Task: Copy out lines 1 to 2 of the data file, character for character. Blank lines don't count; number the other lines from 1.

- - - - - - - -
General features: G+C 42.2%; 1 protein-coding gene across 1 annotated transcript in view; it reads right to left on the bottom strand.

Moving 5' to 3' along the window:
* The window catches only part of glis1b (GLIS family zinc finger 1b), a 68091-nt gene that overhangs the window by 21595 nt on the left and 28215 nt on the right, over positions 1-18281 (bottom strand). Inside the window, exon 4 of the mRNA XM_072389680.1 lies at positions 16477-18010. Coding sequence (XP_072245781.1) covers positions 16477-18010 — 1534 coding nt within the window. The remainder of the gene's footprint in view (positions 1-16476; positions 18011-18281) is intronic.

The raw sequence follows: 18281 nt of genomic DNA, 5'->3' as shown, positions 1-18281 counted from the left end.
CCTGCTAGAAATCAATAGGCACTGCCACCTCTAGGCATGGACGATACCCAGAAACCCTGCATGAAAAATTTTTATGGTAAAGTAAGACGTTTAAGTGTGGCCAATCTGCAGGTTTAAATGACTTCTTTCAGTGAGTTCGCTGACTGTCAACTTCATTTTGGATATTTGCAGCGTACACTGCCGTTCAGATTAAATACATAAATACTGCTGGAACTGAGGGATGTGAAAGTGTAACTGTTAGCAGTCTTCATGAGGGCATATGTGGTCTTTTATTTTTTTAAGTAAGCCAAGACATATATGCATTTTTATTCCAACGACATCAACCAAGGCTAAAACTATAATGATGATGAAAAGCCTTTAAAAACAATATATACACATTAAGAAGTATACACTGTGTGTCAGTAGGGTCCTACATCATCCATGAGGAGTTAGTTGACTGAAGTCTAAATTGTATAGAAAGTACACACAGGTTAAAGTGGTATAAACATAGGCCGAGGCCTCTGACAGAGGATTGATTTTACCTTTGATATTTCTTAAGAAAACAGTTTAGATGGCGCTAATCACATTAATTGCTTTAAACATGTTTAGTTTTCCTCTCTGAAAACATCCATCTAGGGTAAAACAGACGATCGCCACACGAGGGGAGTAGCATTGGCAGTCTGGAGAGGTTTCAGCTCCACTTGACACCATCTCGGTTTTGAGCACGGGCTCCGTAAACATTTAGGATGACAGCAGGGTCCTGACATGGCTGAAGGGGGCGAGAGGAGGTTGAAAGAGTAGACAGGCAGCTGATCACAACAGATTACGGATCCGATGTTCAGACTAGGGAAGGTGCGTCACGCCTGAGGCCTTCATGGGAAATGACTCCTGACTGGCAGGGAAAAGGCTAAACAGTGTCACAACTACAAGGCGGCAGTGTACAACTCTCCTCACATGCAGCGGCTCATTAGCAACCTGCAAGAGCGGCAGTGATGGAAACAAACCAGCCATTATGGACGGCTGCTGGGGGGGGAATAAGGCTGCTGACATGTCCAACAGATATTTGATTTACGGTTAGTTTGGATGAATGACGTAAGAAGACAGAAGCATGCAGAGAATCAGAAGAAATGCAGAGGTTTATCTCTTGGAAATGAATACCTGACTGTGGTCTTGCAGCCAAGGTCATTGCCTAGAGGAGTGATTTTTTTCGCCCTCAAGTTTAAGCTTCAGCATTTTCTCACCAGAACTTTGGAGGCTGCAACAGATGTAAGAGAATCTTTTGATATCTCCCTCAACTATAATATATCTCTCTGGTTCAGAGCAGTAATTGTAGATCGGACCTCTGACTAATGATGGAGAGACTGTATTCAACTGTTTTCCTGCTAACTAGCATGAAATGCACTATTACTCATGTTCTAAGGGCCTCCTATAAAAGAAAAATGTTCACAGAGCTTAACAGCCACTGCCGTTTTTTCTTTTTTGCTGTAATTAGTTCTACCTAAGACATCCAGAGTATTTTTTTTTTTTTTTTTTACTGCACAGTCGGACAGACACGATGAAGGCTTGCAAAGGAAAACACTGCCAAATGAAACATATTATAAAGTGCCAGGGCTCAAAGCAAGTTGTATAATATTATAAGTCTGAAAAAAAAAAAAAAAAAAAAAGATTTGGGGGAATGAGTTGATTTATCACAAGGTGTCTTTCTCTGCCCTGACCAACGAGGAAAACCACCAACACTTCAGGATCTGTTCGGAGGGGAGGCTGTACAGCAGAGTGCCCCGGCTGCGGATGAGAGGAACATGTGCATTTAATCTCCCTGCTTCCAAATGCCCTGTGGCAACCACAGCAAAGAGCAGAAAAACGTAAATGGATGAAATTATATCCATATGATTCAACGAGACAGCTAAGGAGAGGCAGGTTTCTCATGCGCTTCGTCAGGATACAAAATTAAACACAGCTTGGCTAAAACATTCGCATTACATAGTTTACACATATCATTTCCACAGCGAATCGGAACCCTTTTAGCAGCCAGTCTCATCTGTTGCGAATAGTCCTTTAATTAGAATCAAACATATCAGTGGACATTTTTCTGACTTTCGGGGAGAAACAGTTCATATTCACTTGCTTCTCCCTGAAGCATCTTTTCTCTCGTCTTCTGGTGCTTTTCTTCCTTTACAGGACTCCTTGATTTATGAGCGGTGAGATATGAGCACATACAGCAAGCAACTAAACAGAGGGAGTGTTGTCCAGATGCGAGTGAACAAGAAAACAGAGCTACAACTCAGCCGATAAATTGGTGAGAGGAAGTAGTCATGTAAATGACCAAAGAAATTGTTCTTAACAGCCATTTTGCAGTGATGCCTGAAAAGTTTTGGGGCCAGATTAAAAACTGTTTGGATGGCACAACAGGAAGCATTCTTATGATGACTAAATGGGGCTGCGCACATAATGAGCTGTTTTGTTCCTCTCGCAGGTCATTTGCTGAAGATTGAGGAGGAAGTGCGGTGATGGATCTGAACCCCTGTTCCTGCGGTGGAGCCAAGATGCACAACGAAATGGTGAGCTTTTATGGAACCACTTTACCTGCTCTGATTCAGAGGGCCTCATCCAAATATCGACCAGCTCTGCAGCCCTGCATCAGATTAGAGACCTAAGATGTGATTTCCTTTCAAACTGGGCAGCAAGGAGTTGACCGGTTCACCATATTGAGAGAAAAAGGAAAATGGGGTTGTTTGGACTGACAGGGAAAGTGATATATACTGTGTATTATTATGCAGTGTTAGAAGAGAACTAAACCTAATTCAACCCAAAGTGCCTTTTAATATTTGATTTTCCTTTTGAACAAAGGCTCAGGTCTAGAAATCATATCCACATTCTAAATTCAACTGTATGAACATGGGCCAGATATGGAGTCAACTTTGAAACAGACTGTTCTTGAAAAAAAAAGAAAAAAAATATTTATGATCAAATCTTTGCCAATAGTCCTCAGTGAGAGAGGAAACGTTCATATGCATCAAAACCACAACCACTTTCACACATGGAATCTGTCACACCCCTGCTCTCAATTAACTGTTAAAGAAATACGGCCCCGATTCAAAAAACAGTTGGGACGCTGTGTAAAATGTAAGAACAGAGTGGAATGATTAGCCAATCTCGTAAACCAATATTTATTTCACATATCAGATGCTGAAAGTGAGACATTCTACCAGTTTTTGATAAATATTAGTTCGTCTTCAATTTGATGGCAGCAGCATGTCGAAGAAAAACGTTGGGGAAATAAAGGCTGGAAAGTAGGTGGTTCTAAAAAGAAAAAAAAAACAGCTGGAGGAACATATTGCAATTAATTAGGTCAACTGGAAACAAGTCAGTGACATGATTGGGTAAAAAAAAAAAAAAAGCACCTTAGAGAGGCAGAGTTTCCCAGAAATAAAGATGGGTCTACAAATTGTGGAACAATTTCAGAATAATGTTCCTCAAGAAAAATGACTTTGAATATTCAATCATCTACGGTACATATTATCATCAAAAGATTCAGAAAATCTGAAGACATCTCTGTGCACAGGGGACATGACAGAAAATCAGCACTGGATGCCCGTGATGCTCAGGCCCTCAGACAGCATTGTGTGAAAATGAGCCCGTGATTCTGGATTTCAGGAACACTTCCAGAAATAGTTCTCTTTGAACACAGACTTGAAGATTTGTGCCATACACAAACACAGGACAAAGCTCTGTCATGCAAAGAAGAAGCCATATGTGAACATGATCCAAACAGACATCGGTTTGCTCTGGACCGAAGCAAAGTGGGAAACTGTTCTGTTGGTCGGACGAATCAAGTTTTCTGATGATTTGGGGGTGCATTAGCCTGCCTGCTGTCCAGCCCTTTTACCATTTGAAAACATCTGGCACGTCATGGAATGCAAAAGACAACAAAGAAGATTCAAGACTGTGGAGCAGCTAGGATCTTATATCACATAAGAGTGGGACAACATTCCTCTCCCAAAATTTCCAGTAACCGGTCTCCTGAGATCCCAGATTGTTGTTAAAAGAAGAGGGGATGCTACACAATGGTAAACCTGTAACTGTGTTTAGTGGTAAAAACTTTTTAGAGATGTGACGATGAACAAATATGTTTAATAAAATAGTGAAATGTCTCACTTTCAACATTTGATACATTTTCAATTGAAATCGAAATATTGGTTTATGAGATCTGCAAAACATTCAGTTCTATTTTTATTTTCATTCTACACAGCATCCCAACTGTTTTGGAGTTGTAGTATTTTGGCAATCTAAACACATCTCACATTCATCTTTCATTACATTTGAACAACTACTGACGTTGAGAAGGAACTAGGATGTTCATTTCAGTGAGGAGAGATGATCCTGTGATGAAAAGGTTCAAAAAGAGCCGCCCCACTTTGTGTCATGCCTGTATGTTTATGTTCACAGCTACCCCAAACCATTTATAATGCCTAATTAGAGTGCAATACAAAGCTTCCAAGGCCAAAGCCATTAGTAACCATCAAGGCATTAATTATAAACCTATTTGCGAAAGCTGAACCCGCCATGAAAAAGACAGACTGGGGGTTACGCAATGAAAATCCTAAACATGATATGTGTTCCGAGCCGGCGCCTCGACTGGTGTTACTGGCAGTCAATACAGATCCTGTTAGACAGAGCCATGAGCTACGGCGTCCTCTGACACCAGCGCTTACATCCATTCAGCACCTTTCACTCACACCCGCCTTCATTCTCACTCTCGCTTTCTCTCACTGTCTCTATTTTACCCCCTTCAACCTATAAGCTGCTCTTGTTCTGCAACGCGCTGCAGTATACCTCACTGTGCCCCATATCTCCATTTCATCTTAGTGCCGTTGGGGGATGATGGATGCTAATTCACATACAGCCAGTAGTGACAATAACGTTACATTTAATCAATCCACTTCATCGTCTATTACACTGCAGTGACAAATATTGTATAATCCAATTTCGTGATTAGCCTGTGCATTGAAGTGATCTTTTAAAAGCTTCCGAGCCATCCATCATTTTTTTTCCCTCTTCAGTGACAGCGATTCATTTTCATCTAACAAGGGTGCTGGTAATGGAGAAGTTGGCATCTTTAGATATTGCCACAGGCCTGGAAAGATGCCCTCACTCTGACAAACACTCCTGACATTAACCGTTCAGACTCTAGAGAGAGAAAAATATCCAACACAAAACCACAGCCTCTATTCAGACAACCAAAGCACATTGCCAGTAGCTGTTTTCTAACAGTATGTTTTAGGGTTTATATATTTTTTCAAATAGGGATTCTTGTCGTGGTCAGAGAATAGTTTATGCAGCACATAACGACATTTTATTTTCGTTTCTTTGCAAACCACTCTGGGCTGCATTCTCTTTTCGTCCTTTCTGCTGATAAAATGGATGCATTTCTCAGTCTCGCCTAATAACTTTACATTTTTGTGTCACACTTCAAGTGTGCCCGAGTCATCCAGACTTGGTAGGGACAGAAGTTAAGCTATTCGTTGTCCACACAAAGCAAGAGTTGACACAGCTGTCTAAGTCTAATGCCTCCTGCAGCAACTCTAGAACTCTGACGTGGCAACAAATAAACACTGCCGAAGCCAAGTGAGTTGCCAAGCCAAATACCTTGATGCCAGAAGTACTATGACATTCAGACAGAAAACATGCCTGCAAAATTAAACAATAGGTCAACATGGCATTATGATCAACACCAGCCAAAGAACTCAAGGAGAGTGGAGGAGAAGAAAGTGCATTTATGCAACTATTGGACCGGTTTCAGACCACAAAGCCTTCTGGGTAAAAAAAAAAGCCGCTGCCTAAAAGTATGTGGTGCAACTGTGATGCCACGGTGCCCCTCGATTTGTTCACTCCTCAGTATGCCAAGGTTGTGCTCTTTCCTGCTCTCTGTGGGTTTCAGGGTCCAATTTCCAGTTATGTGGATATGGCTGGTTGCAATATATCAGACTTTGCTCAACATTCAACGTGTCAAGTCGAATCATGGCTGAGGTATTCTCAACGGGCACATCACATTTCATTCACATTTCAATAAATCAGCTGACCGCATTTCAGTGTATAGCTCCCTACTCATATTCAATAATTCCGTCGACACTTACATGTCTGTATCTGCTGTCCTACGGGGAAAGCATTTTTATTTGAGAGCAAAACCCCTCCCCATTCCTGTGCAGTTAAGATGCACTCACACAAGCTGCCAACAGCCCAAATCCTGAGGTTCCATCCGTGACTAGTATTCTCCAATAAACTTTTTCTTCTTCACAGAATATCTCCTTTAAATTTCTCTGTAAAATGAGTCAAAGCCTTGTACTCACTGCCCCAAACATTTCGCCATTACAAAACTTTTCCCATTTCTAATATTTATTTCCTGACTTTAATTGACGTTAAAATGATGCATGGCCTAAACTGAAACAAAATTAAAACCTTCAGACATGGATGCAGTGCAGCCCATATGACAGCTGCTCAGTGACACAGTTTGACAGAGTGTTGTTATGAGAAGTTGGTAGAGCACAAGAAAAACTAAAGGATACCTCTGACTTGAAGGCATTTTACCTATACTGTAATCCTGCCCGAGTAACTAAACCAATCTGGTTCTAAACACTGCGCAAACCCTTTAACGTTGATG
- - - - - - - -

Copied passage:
General features: G+C 42.2%; 1 protein-coding gene across 1 annotated transcript in view; it reads right to left on the bottom strand.

Moving 5' to 3' along the window: